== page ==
Tourists who experience ‘India Syndrome’ after falling in love with the country

IT’S A DAY off, and you might want a quiet spot and a comfy chair.

We have selected for you the best readings of the week.

1. “India Syndrome”

How tourists experience “Indian Syndrome” after spending an extended time in the country.

(The Guardian, about 10 minutes playing time)

In India, Airault will be dispatched to examine travelers who have lost their bearings, become disoriented and confused, or find themselves in manic and psychotic states. The contrast was shocking. “I saw them perfect when they arrived and after a month I saw them totally unstable,” he recalls. Initially, what Airault observed was solely blamed on drug use, but many travelers also exhibited symptoms such as depression and isolation, resulting from feeling disoriented in an unfamiliar country or culture.

2. We dreamed of peace

Roy Cohen writes of his childhood in Israel and how his dreams of hope were cut short when his friend was shot.

(The Guardian, approximately 22 minutes of playing time)

Aseel and a fellow Palestinian citizen of Israel refused to sing the Israeli anthem. As Aseel told a friend, he could not identify with a hymn that began with the phrase: “While in the heart within, the Jewish soul yearns…our hope is not not lost yet. I was amazed by Aseel’s audacity. Being queer, I always tried not to draw attention to the ways I was different. And here’s this kid from my delegation, who’s only a year older than me, who acted the way he felt, who steered clear of the pack. Not without jealousy, I began to admire him.

3. Two nights

A fascinating look at the medieval dress of the “two sleeps”.

(BBC, approximately 14 minutes of playing time)

Over the next few months, Ekirch scoured the archives and found many more references to this mysterious phenomenon of double sleep, or “biphasic sleep” as he later called it. Some were quite mundane, like the mention of weaver Jon Cokburne, who simply dropped it in his testimony in passing. But others were darker, like that of Luke Atkinson from the East Riding of Yorkshire. He managed to sneak in an early morning murder between his sleeps one night – and according to his wife, he often used the time to frequent other people’s homes for sinister deeds.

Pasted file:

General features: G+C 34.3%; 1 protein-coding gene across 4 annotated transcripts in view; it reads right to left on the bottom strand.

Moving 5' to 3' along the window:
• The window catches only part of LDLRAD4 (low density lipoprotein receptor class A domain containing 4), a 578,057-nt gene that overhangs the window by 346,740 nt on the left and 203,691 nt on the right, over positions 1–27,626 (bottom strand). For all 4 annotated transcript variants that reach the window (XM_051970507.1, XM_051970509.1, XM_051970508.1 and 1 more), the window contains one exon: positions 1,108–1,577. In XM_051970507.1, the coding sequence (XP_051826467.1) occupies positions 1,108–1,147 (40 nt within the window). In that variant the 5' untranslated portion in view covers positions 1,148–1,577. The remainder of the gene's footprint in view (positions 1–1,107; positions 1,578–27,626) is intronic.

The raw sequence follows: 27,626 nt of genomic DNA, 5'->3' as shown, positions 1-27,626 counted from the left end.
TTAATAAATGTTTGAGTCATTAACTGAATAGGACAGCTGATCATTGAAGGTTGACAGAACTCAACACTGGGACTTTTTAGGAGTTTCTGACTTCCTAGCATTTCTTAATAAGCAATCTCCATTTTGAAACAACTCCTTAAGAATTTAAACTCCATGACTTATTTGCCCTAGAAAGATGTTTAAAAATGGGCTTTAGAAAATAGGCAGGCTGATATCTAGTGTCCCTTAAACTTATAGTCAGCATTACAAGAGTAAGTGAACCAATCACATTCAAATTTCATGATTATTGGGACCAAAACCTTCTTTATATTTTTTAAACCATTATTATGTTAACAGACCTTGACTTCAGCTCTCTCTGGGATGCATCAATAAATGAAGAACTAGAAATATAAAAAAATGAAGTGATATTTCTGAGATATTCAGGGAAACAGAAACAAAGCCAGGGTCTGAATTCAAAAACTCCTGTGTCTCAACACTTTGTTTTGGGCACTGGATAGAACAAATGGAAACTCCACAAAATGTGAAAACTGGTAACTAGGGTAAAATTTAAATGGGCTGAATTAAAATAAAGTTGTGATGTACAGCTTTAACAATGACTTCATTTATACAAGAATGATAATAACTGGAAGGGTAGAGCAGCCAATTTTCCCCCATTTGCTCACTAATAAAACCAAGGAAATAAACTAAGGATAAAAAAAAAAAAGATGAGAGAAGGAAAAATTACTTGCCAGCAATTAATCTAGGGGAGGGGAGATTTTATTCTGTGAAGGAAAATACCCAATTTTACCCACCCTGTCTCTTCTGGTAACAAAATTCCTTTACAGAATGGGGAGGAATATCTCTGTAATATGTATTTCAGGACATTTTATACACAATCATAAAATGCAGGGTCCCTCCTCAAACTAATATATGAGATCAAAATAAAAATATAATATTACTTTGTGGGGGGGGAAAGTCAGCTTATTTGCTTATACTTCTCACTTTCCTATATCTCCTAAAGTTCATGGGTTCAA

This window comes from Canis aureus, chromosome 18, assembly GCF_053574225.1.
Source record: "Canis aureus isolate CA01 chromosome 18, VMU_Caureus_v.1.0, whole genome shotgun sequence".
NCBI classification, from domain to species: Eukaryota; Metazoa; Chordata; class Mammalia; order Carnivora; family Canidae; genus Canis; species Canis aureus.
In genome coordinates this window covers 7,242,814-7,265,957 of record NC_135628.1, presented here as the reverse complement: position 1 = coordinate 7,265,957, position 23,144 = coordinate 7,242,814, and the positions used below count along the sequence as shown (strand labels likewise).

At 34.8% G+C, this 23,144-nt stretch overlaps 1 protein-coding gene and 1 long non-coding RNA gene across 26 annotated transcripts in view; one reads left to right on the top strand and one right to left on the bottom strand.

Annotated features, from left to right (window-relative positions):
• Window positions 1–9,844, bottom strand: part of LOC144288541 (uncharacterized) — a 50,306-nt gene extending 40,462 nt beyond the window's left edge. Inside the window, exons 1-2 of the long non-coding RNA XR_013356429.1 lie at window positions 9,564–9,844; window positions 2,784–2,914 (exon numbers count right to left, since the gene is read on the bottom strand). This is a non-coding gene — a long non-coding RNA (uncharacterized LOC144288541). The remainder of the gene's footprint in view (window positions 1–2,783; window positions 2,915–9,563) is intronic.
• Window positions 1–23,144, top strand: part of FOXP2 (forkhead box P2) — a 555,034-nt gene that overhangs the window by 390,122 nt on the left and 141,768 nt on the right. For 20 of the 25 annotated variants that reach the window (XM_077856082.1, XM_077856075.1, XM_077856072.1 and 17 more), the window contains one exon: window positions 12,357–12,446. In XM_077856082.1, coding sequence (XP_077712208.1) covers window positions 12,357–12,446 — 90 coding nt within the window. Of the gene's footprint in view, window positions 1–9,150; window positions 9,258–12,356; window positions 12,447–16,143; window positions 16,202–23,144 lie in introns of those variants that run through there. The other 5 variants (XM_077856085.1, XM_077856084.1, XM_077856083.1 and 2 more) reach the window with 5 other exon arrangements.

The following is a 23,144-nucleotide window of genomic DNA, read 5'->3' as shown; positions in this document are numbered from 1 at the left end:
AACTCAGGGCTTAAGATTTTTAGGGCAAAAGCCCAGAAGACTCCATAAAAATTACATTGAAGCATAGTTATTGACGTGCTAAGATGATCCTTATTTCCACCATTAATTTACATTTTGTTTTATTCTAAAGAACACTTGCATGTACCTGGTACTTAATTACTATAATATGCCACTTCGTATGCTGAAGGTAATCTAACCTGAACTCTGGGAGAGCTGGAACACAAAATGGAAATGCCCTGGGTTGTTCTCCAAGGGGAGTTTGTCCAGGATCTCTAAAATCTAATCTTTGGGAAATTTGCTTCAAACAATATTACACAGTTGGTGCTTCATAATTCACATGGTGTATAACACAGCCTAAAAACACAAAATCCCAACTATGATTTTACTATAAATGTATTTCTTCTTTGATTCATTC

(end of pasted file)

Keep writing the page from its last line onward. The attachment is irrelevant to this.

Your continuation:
4. How bad are plastics really?

A look at how plastics are made, their history and where we are now with them.

(Atlantic, approximately 14 minutes of playing time)

In the 1960s, when my dad was making plastics, the military was buying polystyrene again, this time to make the incendiary napalm-B, but single-use packaging and applications were becoming the biggest markets for the plastics. Production rates went up and up,’ wrote one analyst whose sentiments were written into the 1971 Congressional filing. At the grocery store, plastics were stripped from paper item by item: the box eggs, the bread bag, the meat tray and, possibly but not easily, the grocery bag, says science writer Susan Freinkel in her book. Plastic: a toxic love story.

5. The Celtic conquest of Caitríona Balfe

An interview and profile with Irish actor Caitríona Balfe, star of Outlander and the new film Belfast.

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(vanity lounge, approximately 13 minutes of playing time)

The fourth of seven children, Balfe and her family moved from Dublin to this village near the border when she was very young, for her father’s work. (Balfe was raised Catholic but has since quit.) She’s wanted to act for as long as she can remember, but she’s not sure where the impetus came from. She thinks the fact that her father – a sergeant for An Garda Síochána, the Irish National Police Service – was in a comedy troupe probably has something to do with it. But her plans took a detour when a model scout spotted her while she was studying acting at the Dublin Institute of Technology. A few months later, she signed with Ford Models and was offered the opportunity to settle in Paris. “I’ve always wanted to travel,” she says. “Growing up, we never did that – there were too many of us. We had no money.

6.Japanese Jazz

How the country created its own vision of jazz.

(The Guardian, approximately 8 minutes of playing time)

In the late 1960s, the example of Akiyoshi, eclectic saxophonist Sadao Watanabe, and others prompted young artists to move away from Blue Note mimicry toward free jazz, funk fusion, witty, modal and bebop. These daring virtuosos implanted rock and electronic elements, or took influences from afrobeat and flamenco music. The shift from mannered playing to freewheeling individualism meant a move away from sharp suits for a more slovenly look, and collaboration became important: Take pianist Masabumi Kikuchi, who has written and recorded with other artists to the point of being almost a guru. figure in the scene.


One day, astronaut Bruce McCandless floated free above the earth. Here he talks about how he did it.

(Smithsonian Magazine, approximately 7 minutes of playing time)

When I was growing up, we didn’t have astronauts. But we had comics – Flash Gordon, Buck Rogers, people like that. When I mentioned to my parents that I wanted to fly like Buck Rogers, they said, “Well, man might eventually fly in space, but surely not until the year 2000. So why don’t you come down on Earth and would you do something? practical, like learning to drive a battleship, or something like that.

More: The best reads from each previous sitting Sunday >

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